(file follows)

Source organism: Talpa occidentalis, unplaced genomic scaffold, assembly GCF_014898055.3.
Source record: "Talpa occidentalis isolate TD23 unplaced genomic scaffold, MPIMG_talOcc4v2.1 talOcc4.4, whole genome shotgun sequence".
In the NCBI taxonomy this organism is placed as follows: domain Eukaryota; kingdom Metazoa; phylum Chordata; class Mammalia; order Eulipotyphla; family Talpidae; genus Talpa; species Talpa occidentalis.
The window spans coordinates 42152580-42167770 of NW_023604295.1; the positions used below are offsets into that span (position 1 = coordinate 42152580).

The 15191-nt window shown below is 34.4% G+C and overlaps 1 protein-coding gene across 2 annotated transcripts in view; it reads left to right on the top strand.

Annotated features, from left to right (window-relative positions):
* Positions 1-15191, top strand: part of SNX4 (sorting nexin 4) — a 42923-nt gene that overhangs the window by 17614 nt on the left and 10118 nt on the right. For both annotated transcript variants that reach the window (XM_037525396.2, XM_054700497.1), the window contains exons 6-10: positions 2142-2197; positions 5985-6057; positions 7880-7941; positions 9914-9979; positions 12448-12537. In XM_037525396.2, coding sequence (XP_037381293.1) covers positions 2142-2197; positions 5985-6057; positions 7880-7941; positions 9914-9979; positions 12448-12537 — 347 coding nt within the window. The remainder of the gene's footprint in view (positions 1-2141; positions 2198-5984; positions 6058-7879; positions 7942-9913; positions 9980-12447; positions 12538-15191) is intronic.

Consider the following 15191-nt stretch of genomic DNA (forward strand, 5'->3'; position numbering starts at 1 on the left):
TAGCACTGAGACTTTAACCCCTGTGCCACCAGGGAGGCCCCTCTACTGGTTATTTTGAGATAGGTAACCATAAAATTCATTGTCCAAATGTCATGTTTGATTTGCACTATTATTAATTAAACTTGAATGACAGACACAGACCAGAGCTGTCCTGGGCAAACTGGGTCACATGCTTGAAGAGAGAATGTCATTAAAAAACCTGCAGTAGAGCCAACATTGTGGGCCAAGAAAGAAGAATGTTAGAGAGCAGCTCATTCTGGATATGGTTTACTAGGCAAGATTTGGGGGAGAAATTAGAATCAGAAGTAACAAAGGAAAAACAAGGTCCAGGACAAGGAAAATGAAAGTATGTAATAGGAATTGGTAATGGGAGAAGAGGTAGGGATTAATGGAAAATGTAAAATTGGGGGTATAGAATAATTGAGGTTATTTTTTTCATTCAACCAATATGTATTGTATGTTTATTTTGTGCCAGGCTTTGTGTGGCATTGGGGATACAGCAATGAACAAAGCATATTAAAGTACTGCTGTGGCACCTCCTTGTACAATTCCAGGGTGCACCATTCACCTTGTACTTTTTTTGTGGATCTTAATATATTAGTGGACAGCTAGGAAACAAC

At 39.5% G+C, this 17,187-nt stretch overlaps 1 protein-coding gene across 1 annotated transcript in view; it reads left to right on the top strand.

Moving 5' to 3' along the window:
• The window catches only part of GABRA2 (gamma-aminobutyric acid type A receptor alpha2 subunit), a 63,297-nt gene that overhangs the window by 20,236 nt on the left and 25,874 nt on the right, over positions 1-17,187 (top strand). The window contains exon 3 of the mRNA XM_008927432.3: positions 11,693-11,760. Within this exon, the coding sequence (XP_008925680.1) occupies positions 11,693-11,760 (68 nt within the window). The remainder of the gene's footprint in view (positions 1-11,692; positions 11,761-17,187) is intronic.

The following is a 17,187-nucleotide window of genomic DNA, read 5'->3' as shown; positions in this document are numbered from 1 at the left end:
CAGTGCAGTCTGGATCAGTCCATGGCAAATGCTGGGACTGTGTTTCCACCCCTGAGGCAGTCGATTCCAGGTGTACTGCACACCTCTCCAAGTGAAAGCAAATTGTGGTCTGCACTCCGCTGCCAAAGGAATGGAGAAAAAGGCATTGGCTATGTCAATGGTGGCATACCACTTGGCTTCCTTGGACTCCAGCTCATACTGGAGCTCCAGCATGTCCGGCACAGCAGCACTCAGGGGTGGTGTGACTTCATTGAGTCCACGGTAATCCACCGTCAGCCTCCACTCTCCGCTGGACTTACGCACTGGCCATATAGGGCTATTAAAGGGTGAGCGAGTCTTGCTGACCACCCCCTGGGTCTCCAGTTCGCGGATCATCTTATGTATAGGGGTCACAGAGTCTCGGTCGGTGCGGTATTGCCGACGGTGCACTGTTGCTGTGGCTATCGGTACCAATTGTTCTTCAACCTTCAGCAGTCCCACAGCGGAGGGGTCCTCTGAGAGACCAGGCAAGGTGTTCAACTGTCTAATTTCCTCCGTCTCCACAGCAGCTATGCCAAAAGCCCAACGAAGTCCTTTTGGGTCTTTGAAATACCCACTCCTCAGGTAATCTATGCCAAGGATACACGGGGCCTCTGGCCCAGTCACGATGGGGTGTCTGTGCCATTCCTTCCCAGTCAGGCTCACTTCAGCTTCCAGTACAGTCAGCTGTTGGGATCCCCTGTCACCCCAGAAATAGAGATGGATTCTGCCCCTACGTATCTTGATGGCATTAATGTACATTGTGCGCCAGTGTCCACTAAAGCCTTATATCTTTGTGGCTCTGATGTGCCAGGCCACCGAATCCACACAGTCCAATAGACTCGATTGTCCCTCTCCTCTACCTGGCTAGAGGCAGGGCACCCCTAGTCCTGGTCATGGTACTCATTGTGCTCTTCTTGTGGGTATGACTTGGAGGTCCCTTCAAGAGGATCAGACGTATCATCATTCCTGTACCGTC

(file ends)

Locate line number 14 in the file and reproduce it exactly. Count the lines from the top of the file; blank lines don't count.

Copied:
CAGTGCAGTCTGGATCAGTCCATGGCAAATGCTGGGACTGTGTTTCCACCCCTGAGGCAGTCGATTCCAGGTGTACTGCACACCTCTCCAAGTGAAAGCAAATTGTGGTCTGCACTCCGCTGCCAAAGGAATGGAGAAAAAGGCATTGGCTATGTCAATGGTGGCATACCACTTGGCTTCCTTGGACTCCAGCTCATACTGGAGCTCCAGCATGTCCGGCACAGCAGCACTCAGGGGTGGTGTGACTTCATTGAGTCCACGGTAATCCACCGTCAGCCTCCACTCTCCGCTGGACTTACGCACTGGCCATATAGGGCTATTAAAGGGTGAGCGAGTCTTGCTGACCACCCCCTGGGTCTCCAGTTCGCGGATCATCTTATGTATAGGGGTCACAGAGTCTCGGTCGGTGCGGTATTGCCGACGGTGCACTGTTGCTGTGGCTATCGGTACCAATTGTTCTTCAACCTTCAGCAGTCCCACAGCGGAGGGGTCCTCTGAGAGACCAGGCAAGGTGTTCAACTGTCTAATTTCCTCCGTCTCCACAGCAGCTATGCCAAAAGCCCAACGAAGTCCTTTTGGGTCTTTGAAATACCCACTCCTCAGGTAATCTATGCCAAGGATACACGGGGCCTCTGGCCCAGTCACGATGGGGTGTCTGTGCCATTCCTTCCCAGTCAGGCTCACTTCAGCTTCCAGTACAGTCAGCTGTTGGGATCCCCTGTCACCCCAGAAATAGAGATGGATTCTGCCCCTACGTATCTTGATGGCATTAATGTACATTGTGCGCCAGTGTCCACTAAAGCCTTATATCTTTGTGGCTCTGATGTGCCAGGCCACCGAATCCACACAGTCCAATAGACTCGATTGTCCCTCTCCTCTACCTGGCTAGAGGCAGGGCACCCCTAGTCCTGGTCATGGTACTCATTGTGCTCTTCTTGTGGGTATGACTTGGAGGTCCCTTCAAGAGGATCAGACGTATCATCATTCCTGTACCGTC